Creating A Culture for Leadership

Creating A Culture for Leadership

Every organization has a culture. It may be a culture of competitiveness or fear. Cultures that pit people against one another are not well-positioned to address the challenges of living in the midst of transition. Most of these organizations are starved for leadership. For leadership is not simply what the senior executives may do. Rather, leadership is how people function within the context of their work. This means that the culture of the company is not a corporate initiative passed down to employees. It is rather how the company functions as a network of relationships.

Since the publication of my book, I have come to speak of these relationships as “a persistent, residual culture of values.” The values persist because they reside in the relationships of the people of the organization. As I commented to a woman who works in a company that is struggling in the midst of its own transition, “A company is not defined by its tragedies, but by the persistent, residual culture of the network of relationships that exists within the company.” To have this kind of culture requires creating a culture for leadership.

This is the fourth of four posts of excerpts from my book, Circle of Impact: Taking Personal Initiative To Ignite Change. These posts are about the transition that I see taking place within organizations in particular, and global society in general. If you or your business is in transition, you may find that many of the ideas and tactics that you used to manage change are no longer effective. You need not only a different perspective but new tools for living in the midst of a global transition of unprecedented proportions.

Leading as Creators of Change

Leading as Creators of Change

The choice is increasingly clear. In the future, we will either be subjects of change or creators of it. To thrive in a world in transition requires the capacity to see beyond what has become comfortable and secure. We must see the opportunities that are ours through our potential for taking personal initiative.

A key to living in the midst of transition is listening for the signals of opportunities that come with change. Only by being aware of the obstacles and opportunities embedded in change, can we see how to create change that makes a difference that matters.

This is the third of four posts of excerpts from my book, Circle of Impact: Taking Personal Initiative To Ignite Change. These posts are about the transition that I see taking place within organizations in particular, and global society in general. If you or your business is in transition, you may find that many of the ideas and tactics that you used to manage change are no longer effective. You need not only a different perspective, but new tools for living in the midst of a global transition of unprecedented proportions.

Two Global Forces of Change

Two Global Forces of Change

We are living in a time of personal change. This transition is not only one that requires a response. More importantly, it demands decisions by each of us that lead to personal actions to create change. Simply being a follower is becoming less and less viable. We have to learn to “take personal initiative to create impact that makes a difference that matters.”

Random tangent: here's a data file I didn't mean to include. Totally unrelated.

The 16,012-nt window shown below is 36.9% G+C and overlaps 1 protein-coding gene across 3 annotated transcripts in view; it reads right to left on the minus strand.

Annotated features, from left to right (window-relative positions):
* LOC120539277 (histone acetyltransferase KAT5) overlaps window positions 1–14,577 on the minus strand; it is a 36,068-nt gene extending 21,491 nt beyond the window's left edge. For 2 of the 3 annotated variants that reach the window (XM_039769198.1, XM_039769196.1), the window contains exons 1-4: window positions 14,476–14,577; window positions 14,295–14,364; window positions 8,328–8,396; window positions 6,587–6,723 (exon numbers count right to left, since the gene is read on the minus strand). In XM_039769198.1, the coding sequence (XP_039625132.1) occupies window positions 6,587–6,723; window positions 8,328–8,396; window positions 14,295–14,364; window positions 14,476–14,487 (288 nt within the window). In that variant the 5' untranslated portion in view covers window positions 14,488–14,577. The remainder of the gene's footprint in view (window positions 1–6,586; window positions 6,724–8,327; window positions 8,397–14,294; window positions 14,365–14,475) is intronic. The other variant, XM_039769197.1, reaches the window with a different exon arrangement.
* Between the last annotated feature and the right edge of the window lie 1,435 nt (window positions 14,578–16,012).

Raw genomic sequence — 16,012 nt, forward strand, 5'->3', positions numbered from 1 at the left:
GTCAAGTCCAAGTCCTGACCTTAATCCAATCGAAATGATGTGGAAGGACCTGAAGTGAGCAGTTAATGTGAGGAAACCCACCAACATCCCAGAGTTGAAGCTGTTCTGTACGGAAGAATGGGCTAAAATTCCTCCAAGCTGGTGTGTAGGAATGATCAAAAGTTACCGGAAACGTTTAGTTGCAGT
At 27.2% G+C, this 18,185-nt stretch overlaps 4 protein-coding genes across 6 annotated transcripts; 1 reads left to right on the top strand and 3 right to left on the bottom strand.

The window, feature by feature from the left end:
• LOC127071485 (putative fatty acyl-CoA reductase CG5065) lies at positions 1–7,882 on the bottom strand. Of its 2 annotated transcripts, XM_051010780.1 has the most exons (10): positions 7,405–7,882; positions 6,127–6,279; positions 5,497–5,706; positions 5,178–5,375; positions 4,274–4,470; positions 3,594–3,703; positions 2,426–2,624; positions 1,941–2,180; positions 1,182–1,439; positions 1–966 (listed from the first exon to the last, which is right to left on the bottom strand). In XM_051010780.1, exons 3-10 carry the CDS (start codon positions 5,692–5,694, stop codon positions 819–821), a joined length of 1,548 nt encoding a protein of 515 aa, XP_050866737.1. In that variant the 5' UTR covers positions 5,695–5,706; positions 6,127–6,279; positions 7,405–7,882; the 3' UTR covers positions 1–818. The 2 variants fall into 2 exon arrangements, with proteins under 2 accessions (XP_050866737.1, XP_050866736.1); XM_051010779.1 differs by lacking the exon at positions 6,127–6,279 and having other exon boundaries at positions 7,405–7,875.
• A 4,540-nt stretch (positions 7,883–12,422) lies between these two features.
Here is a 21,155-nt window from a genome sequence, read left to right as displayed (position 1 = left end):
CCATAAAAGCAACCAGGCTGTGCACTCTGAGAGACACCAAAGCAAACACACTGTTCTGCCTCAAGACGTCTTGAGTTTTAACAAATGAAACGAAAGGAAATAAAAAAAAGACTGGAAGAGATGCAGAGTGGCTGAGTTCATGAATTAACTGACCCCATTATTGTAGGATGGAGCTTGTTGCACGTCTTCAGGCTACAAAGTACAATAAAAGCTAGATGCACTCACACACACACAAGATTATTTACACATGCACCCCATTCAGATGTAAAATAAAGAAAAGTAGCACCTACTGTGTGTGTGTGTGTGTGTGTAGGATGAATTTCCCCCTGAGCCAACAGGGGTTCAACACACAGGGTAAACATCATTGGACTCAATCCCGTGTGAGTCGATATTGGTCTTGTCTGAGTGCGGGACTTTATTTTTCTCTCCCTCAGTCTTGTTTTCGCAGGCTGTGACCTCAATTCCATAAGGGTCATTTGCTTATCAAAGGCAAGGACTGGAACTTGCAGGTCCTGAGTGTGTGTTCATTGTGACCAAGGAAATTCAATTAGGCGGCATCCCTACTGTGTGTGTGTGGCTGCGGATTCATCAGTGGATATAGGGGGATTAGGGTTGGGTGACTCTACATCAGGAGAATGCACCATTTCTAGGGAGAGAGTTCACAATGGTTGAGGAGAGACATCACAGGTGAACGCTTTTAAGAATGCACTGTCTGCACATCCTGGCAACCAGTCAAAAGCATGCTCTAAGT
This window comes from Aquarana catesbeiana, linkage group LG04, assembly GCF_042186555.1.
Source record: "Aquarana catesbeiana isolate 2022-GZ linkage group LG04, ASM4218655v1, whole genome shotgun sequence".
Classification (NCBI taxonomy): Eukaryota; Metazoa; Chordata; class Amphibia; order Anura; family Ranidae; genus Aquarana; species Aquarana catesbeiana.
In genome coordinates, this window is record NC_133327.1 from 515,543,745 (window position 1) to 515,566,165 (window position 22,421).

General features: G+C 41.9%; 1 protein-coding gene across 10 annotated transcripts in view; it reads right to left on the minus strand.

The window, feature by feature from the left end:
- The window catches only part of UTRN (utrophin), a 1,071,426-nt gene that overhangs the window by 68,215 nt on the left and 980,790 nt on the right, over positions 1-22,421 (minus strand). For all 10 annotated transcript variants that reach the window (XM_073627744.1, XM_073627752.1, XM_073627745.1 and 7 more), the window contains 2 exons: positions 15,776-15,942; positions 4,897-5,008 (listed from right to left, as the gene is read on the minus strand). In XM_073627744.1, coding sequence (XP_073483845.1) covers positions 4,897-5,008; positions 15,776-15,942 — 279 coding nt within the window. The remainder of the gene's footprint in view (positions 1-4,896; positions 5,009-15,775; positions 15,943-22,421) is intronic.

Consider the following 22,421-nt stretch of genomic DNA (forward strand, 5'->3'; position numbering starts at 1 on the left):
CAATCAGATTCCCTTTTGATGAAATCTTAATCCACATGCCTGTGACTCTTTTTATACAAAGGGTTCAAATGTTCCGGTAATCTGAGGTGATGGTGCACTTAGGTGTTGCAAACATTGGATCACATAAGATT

The implication of this new level of personal change means that the cultures and institutions that we have grown to depend upon for stability will also go through significant change. Many will fail from their inability to adapt. Others will survive but in a more marginal state. What is before is the creation of a new culture of leadership for organizations, communities and global society. In order for us to do this we must understand the forces of change that are at work.

This is the second of four posts of excerpts from my book, Circle of Impact: Taking Personal Initiative To Ignite Change. These posts are about the transition that I see taking place within organizations in particular, and global society in general. If you or your business is in transition, you may find that many of the ideas and tactics that you used to manage change are no longer effective. You need not only a different perspective, but new tools for living in the midst of a global transition of unprecedented proportions.

Understanding Your Brand Experience

Understanding Your Brand Experience

Recently I toured The World of Coca Cola in Atlanta. Since I rarely drink soft drinks, my interest was in their brand philosophy and marketing approach.

The Coca Cola Company is the master of product marketing. The tour celebrates the secret formula for Coke and the experience of sharing it with friends. There is a film at the beginning of the tour that associates warm, sentimental feelings with drinking and sharing a Coke. It is very effective.

Coke is selling a brand experience. The drink is associated with the experience. They want you to believe a serving of Coke is a vehicle for creating a happier, more peaceful world. Other beverage companies, like those who sell beer, market their products in a similar manner. It is about the experience of the drink, not the drink itself. It is a very clever, sophisticated approach that has made happiness synonymous with having a Coke with a friend.

As I walked through The World of Coke, I kept thinking about my brand in comparison to Coke’s. Like many people who speak, write, coach and consult, we also provide a brand experience. We have stories. We have brand colors that are intended to associate our brand with the experience of working with us. As I wandered through the exhibits, I wondered if I needed to change things. Later, I reviewed my brand design using the Circle of Impact model. Here’s what I learned.